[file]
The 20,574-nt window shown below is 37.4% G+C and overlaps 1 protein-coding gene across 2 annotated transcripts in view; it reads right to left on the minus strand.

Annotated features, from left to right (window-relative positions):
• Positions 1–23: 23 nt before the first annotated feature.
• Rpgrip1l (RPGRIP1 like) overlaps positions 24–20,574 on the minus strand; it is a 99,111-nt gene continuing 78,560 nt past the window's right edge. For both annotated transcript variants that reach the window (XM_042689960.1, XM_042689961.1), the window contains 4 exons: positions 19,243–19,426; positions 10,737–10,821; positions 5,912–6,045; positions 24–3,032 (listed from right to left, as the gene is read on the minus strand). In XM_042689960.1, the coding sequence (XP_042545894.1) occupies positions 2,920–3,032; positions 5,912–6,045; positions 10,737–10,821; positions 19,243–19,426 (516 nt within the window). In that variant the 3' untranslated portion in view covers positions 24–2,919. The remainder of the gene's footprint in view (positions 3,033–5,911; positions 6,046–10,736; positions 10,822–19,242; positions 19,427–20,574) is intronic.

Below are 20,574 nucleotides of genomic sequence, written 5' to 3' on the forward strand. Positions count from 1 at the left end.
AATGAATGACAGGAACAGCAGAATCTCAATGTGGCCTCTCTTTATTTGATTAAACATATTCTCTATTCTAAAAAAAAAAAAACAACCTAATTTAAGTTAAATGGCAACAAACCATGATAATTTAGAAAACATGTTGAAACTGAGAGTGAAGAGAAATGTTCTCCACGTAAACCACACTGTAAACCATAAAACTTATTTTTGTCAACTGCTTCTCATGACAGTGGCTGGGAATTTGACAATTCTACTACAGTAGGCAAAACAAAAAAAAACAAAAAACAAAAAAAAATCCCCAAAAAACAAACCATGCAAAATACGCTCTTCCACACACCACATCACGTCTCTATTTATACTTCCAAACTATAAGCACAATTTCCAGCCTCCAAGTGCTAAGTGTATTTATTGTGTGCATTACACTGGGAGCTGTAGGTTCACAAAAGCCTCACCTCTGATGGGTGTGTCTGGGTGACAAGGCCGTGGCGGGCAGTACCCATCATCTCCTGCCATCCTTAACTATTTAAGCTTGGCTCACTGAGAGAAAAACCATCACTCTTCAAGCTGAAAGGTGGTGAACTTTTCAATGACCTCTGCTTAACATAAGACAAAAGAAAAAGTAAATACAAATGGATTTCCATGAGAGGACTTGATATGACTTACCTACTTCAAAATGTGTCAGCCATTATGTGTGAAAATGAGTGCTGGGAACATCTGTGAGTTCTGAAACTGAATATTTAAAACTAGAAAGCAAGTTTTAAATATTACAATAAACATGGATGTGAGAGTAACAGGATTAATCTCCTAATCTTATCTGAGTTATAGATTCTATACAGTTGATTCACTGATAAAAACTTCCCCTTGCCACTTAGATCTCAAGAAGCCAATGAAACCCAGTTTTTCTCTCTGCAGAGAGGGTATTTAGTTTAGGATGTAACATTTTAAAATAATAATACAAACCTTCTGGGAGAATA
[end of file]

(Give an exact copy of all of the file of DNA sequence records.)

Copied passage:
The 20,574-nt window shown below is 37.4% G+C and overlaps 1 protein-coding gene across 2 annotated transcripts in view; it reads right to left on the minus strand.

Annotated features, from left to right (window-relative positions):
• Positions 1–23: 23 nt before the first annotated feature.
• Rpgrip1l (RPGRIP1 like) overlaps positions 24–20,574 on the minus strand; it is a 99,111-nt gene continuing 78,560 nt past the window's right edge. For both annotated transcript variants that reach the window (XM_042689960.1, XM_042689961.1), the window contains 4 exons: positions 19,243–19,426; positions 10,737–10,821; positions 5,912–6,045; positions 24–3,032 (listed from right to left, as the gene is read on the minus strand). In XM_042689960.1, the coding sequence (XP_042545894.1) occupies positions 2,920–3,032; positions 5,912–6,045; positions 10,737–10,821; positions 19,243–19,426 (516 nt within the window). In that variant the 3' untranslated portion in view covers positions 24–2,919. The remainder of the gene's footprint in view (positions 3,033–5,911; positions 6,046–10,736; positions 10,822–19,242; positions 19,427–20,574) is intronic.

Below are 20,574 nucleotides of genomic sequence, written 5' to 3' on the forward strand. Positions count from 1 at the left end.
AATGAATGACAGGAACAGCAGAATCTCAATGTGGCCTCTCTTTATTTGATTAAACATATTCTCTATTCTAAAAAAAAAAAAACAACCTAATTTAAGTTAAATGGCAACAAACCATGATAATTTAGAAAACATGTTGAAACTGAGAGTGAAGAGAAATGTTCTCCACGTAAACCACACTGTAAACCATAAAACTTATTTTTGTCAACTGCTTCTCATGACAGTGGCTGGGAATTTGACAATTCTACTACAGTAGGCAAAACAAAAAAAAACAAAAAACAAAAAAAAATCCCCAAAAAACAAACCATGCAAAATACGCTCTTCCACACACCACATCACGTCTCTATTTATACTTCCAAACTATAAGCACAATTTCCAGCCTCCAAGTGCTAAGTGTATTTATTGTGTGCATTACACTGGGAGCTGTAGGTTCACAAAAGCCTCACCTCTGATGGGTGTGTCTGGGTGACAAGGCCGTGGCGGGCAGTACCCATCATCTCCTGCCATCCTTAACTATTTAAGCTTGGCTCACTGAGAGAAAAACCATCACTCTTCAAGCTGAAAGGTGGTGAACTTTTCAATGACCTCTGCTTAACATAAGACAAAAGAAAAAGTAAATACAAATGGATTTCCATGAGAGGACTTGATATGACTTACCTACTTCAAAATGTGTCAGCCATTATGTGTGAAAATGAGTGCTGGGAACATCTGTGAGTTCTGAAACTGAATATTTAAAACTAGAAAGCAAGTTTTAAATATTACAATAAACATGGATGTGAGAGTAACAGGATTAATCTCCTAATCTTATCTGAGTTATAGATTCTATACAGTTGATTCACTGATAAAAACTTCCCCTTGCCACTTAGATCTCAAGAAGCCAATGAAACCCAGTTTTTCTCTCTGCAGAGAGGGTATTTAGTTTAGGATGTAACATTTTAAAATAATAATACAAACCTTCTGGGAGAATA